A Guide for the Perplexed
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Top Customer Reviews
He insists that we *MUST* include humanities “unprovable” experiences of the universe in our personal maps of the world, and that we must look within ourselves to find the answers to the *big* questions, to find *understanding* and *insight* rather than simply knowledge.
I only wish I had read this book years ago. I now look at myself and consider myself so unbalanced... The scientist inside me is now very well developed, but there are other, greater skills that now require significant attention...
His confusion was resolved only when a guide explained, that the map featured only inactive church buildings, whilst active churches were simply omitted.
This story introduces the idea of `Adaequatio'; that we can only see that which we have the means to see, an ancient and powerful idea.
For example, whilst all able bodied can hear sound, not everyone can appreciate music, some simply hearing a progression of notes. For them, music simply does not exist.
Schumacher explores what it is to be human. Building a simple 4-level scale of lifeless minerals, plants, conscious animals and self-aware humanity He describes how each level has no awareness of their being levels above.
At the heart of the book, is the Western desire to see the world as problems to be solved. Science has developed with a belief that it's role is to solve problems and its `adaequatio' has honed its skills at seeing the solvable and rendered it blind to everything else.
In Schumacher's words science is able to see problems with convergent solutions, but fails even to recognise as valid, those with divergent solutions.
As an example, consider the divergent problem of whether discipline or freedom is the best way to teach? There's no one correct answer.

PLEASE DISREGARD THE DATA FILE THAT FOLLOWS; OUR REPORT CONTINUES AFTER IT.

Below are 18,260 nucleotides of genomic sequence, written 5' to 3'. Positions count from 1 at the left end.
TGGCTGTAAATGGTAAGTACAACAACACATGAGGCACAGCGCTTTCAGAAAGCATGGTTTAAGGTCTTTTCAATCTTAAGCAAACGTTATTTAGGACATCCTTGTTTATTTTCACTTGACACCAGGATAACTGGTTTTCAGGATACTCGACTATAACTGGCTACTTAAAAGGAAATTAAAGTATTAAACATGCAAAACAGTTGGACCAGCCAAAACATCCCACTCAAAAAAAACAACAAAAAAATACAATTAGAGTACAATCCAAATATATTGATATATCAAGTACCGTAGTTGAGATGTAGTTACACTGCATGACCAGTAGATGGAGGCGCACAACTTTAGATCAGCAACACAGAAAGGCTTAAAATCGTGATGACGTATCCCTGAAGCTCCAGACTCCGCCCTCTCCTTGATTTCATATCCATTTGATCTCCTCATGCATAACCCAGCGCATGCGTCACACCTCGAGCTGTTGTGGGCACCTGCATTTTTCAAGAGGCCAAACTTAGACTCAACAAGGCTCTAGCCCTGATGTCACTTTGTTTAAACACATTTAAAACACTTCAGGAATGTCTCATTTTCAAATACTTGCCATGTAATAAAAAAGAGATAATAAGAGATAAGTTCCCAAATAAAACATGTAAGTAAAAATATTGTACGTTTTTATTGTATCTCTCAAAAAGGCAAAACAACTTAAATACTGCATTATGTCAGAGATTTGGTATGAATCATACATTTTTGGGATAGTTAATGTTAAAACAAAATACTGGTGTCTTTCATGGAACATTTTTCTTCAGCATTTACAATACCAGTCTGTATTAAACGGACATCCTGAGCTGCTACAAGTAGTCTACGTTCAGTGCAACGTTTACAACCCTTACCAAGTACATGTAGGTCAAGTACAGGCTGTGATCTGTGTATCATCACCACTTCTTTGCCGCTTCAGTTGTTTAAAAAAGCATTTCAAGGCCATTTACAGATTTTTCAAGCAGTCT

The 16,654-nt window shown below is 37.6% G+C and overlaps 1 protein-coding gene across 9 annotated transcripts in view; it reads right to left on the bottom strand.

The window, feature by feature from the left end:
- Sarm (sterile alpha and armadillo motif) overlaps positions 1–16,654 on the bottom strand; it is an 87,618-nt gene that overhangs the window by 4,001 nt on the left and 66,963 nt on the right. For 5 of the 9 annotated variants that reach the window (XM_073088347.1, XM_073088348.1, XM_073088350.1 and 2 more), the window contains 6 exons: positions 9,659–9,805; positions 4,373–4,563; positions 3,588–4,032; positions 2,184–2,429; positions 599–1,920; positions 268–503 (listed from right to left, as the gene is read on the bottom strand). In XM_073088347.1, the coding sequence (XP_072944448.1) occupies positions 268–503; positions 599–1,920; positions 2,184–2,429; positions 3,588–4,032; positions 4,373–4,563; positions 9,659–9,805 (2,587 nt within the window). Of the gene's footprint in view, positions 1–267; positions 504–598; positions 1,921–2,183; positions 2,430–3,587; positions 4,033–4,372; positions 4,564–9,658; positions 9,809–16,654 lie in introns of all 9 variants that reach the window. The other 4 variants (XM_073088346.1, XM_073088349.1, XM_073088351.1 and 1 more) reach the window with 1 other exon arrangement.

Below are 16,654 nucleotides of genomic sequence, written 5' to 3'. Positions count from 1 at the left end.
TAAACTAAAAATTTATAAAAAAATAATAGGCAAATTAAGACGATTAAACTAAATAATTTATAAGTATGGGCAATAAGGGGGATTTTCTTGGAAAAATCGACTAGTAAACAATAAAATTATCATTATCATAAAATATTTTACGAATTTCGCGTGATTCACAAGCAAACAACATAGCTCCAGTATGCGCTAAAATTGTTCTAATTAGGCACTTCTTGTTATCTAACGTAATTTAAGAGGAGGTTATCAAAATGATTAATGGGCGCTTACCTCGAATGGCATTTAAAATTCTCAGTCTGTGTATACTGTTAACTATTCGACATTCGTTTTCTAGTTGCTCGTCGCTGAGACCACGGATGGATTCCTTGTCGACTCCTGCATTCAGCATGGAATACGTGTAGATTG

Real life is the navigation of divergent problems, not the solving of convergent ones.
In a balanced world, this science bias would pose no problem, sitting alongside tools better suited to divergent problems.
The fundamental issue for the West is this loss of balance.Read more ›
A Guide for the Perplexed is often regarded as a good introduction for someone interested into philosophy. But please note that Schumacher does not give his reader an open ended overview of different philosophies like many other introductions. Instead he lays down exactly what HE believes to be the truth. This is an extremely refreshing approach as many other writers simply do not cut to the chase like this.
Schumacher begins by asking the fundamental question: 'what is man?' Is he: 1. a highly evolved chimp, or 2. a being created in the image of God?
He answers with the latter and proceeds with his attempt to lay bare the limits of the codes/systems that man has chosen to live by as a result of the belief that he is the former. The codes/systems that Schumacher criticies are science, materialism, economics and utilitarianism. He is not as such against any of these systems in themselves, but just believes that they have their limitations and their proper place.
He goes on to present his alternative view that man must develop his highest faculties to live a good life. This is nothing new as Aristotle for one said something like this a long time ago. But what Schumacher does is:
1. tell us a bit more about these higher faculties and how to unleash them (through what he calls 'inner work' such as meditation and yoga); and
2. present his arguments in an extremely logical and convincing way.
This is a fascinating book, which provides Schumacher's philosophical underpinnings for his more famous thoughts on economics in Small is Beautiful. It is beautifully written as it is extremely easy to read, very logical and yet very profound at the same time.Read more ›
Most Recent Customer Reviews
Thank you. Your book arrived safely and and is of the standard I expected. Nora maherPublished 7 months ago by nora maher
This book takes itself seriously. It went off in the grey bin last week.Published 16 months ago by Jotter
What an amazing book this is - I recommend anyone who has an interest in the philosophical implications of science as well as the deeper underlying logic of spiritual traditions to... Read morePublished 19 months ago by Jean-Paul Baron-Bonarjee
Still a formidable guide for living. Before having an opinion on anything read this an try to live up to it.Published on 19 Sept. 2013 by G. Hagon
As others have said, this book is essential reading for all schools and adults alike to develop their potential and understand the realities of life.Published on 22 July 2013 by M DOBBIE
Fritz Schumacher here goes into great depth about his personal philosophy. Well worth reading it supplements his other book 'Small is Beautiful'. Read morePublished on 23 Oct. 2012 by Stiubhart